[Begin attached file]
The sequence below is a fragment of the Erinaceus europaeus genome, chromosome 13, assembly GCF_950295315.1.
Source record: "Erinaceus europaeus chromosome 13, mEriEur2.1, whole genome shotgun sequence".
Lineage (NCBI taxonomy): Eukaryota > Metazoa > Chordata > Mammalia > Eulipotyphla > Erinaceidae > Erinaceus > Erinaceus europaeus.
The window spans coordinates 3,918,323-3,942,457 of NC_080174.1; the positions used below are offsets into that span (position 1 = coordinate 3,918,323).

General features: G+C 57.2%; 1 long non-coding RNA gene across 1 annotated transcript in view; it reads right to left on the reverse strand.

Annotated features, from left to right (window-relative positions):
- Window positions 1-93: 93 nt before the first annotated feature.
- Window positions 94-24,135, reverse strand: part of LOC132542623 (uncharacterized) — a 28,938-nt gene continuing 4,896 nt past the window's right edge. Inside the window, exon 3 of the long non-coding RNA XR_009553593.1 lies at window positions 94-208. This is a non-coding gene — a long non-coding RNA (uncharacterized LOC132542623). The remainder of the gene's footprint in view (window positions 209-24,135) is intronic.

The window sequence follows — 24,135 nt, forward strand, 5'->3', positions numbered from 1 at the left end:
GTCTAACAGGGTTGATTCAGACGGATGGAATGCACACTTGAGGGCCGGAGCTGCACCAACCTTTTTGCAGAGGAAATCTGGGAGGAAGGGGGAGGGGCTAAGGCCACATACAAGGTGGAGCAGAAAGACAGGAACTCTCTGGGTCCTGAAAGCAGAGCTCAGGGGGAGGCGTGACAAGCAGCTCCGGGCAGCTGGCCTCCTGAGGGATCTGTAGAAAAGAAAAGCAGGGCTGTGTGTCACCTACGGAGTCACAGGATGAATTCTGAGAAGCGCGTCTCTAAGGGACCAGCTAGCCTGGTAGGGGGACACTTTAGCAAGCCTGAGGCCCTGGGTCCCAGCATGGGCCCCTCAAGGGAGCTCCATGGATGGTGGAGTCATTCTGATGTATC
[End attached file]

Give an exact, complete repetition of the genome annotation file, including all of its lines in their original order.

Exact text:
The sequence below is a fragment of the Erinaceus europaeus genome, chromosome 13, assembly GCF_950295315.1.
Source record: "Erinaceus europaeus chromosome 13, mEriEur2.1, whole genome shotgun sequence".
Lineage (NCBI taxonomy): Eukaryota > Metazoa > Chordata > Mammalia > Eulipotyphla > Erinaceidae > Erinaceus > Erinaceus europaeus.
The window spans coordinates 3,918,323-3,942,457 of NC_080174.1; the positions used below are offsets into that span (position 1 = coordinate 3,918,323).

General features: G+C 57.2%; 1 long non-coding RNA gene across 1 annotated transcript in view; it reads right to left on the reverse strand.

Annotated features, from left to right (window-relative positions):
- Window positions 1-93: 93 nt before the first annotated feature.
- Window positions 94-24,135, reverse strand: part of LOC132542623 (uncharacterized) — a 28,938-nt gene continuing 4,896 nt past the window's right edge. Inside the window, exon 3 of the long non-coding RNA XR_009553593.1 lies at window positions 94-208. This is a non-coding gene — a long non-coding RNA (uncharacterized LOC132542623). The remainder of the gene's footprint in view (window positions 209-24,135) is intronic.

The window sequence follows — 24,135 nt, forward strand, 5'->3', positions numbered from 1 at the left end:
GTCTAACAGGGTTGATTCAGACGGATGGAATGCACACTTGAGGGCCGGAGCTGCACCAACCTTTTTGCAGAGGAAATCTGGGAGGAAGGGGGAGGGGCTAAGGCCACATACAAGGTGGAGCAGAAAGACAGGAACTCTCTGGGTCCTGAAAGCAGAGCTCAGGGGGAGGCGTGACAAGCAGCTCCGGGCAGCTGGCCTCCTGAGGGATCTGTAGAAAAGAAAAGCAGGGCTGTGTGTCACCTACGGAGTCACAGGATGAATTCTGAGAAGCGCGTCTCTAAGGGACCAGCTAGCCTGGTAGGGGGACACTTTAGCAAGCCTGAGGCCCTGGGTCCCAGCATGGGCCCCTCAAGGGAGCTCCATGGATGGTGGAGTCATTCTGATGTATC